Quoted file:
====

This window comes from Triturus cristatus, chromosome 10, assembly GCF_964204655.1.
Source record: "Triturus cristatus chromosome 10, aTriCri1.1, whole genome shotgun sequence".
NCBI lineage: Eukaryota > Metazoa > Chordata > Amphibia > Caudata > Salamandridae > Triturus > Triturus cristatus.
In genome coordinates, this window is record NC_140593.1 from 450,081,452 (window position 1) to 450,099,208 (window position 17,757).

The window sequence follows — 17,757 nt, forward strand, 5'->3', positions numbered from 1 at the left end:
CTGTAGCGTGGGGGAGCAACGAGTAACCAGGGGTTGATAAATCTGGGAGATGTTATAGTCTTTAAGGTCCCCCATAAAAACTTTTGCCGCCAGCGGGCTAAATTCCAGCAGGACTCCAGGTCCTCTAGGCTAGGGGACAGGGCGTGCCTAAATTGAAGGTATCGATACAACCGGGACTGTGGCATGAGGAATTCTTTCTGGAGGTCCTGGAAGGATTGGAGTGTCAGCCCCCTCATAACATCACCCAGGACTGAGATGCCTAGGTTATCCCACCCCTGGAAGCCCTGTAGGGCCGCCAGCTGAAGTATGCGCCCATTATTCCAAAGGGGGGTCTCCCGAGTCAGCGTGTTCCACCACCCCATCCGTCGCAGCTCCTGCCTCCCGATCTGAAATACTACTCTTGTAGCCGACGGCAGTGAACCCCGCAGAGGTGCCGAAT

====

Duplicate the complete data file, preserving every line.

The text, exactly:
This window comes from Triturus cristatus, chromosome 10, assembly GCF_964204655.1.
Source record: "Triturus cristatus chromosome 10, aTriCri1.1, whole genome shotgun sequence".
NCBI lineage: Eukaryota > Metazoa > Chordata > Amphibia > Caudata > Salamandridae > Triturus > Triturus cristatus.
In genome coordinates, this window is record NC_140593.1 from 450,081,452 (window position 1) to 450,099,208 (window position 17,757).

The window sequence follows — 17,757 nt, forward strand, 5'->3', positions numbered from 1 at the left end:
CTGTAGCGTGGGGGAGCAACGAGTAACCAGGGGTTGATAAATCTGGGAGATGTTATAGTCTTTAAGGTCCCCCATAAAAACTTTTGCCGCCAGCGGGCTAAATTCCAGCAGGACTCCAGGTCCTCTAGGCTAGGGGACAGGGCGTGCCTAAATTGAAGGTATCGATACAACCGGGACTGTGGCATGAGGAATTCTTTCTGGAGGTCCTGGAAGGATTGGAGTGTCAGCCCCCTCATAACATCACCCAGGACTGAGATGCCTAGGTTATCCCACCCCTGGAAGCCCTGTAGGGCCGCCAGCTGAAGTATGCGCCCATTATTCCAAAGGGGGGTCTCCCGAGTCAGCGTGTTCCACCACCCCATCCGTCGCAGCTCCTGCCTCCCGATCTGAAATACTACTCTTGTAGCCGACGGCAGTGAACCCCGCAGAGGTGCCGAAT